Intended for healthcare professionals

General Practice


BMJ 2000; 321 doi: (Published 22 July 2000) Cite this as: BMJ 2000;321:218
  1. Abi Berger, science editor
  1. BMJ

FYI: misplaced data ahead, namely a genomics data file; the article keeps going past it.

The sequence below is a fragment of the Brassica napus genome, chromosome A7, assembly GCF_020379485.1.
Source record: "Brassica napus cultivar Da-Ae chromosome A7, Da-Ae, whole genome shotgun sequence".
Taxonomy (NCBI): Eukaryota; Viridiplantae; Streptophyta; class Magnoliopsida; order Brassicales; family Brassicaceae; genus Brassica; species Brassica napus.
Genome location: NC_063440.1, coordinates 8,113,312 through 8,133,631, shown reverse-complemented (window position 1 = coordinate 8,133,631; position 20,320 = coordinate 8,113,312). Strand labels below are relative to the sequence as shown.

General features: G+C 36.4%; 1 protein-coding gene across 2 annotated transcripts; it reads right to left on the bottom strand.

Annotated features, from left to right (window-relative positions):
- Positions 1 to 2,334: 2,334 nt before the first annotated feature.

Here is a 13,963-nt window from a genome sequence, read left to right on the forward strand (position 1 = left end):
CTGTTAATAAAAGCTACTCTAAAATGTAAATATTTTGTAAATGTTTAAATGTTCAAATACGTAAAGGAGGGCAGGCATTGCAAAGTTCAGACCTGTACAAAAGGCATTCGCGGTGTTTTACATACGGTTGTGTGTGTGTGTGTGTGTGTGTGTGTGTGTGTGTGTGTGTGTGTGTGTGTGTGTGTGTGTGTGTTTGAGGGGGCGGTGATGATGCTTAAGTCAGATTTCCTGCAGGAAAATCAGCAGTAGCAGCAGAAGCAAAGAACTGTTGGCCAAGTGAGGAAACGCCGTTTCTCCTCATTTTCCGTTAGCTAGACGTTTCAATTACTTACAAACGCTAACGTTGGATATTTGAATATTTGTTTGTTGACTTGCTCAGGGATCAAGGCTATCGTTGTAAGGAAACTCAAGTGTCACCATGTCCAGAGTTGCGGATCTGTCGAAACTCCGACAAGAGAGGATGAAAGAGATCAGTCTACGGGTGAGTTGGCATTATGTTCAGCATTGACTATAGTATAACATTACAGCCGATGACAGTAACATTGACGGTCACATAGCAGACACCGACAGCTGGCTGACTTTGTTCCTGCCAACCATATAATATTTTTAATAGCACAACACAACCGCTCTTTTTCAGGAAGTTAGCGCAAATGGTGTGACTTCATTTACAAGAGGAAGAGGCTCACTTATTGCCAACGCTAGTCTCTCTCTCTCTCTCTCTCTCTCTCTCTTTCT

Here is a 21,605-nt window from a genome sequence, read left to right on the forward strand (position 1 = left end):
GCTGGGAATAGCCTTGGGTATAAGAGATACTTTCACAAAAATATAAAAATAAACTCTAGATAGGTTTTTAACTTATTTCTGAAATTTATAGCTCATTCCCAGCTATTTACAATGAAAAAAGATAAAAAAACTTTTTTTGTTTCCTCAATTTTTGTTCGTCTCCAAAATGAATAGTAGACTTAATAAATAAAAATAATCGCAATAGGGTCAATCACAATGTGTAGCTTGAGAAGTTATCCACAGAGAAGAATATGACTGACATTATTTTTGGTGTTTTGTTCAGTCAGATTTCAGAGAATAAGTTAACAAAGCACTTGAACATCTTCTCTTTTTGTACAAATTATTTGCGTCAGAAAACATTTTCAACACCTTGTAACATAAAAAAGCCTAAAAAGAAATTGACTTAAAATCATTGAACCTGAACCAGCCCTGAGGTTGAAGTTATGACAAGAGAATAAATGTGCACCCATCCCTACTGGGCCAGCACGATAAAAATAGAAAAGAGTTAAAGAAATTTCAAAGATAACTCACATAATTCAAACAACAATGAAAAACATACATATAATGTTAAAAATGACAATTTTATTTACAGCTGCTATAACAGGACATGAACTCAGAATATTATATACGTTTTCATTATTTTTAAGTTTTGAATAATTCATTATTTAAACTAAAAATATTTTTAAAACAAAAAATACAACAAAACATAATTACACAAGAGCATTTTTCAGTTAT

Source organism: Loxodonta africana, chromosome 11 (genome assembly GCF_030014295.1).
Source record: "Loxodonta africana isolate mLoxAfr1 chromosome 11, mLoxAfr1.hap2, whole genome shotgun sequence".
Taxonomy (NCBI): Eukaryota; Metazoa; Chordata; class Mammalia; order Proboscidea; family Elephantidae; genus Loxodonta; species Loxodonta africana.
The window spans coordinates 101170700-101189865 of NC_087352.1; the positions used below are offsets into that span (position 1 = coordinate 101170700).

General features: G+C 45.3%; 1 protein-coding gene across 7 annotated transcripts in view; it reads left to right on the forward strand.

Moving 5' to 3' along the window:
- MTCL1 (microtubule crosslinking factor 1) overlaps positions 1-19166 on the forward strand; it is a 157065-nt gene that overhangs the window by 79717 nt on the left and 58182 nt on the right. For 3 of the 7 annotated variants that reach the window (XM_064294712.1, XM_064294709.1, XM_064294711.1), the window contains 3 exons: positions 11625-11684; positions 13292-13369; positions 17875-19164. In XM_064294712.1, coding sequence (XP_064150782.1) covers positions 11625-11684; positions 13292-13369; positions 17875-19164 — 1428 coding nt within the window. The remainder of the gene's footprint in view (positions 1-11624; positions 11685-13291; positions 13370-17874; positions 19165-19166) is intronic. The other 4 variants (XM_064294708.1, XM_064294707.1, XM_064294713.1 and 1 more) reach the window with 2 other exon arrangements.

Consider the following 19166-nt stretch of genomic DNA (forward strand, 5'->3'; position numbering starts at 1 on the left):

Echocardiography uses very high frequency sound waves (ultrasound), which are inaudible to human ears. Sound waves are forms of pressure wave; they can travel through any medium. In echocardiography these waves are generated and detected by means of a piezoelectric crystal contained within a transducer.1 A simple mechanical scanner comprises a single crystal that is oscillated by a small motor, while the newer (“phased array”) systems comprise multiple crystal elements that are pulsed in a rapid and controlled sequence. In cardiac imaging the ultrasound beam arises from a small source and is directed, in a pyramidal sector, across …

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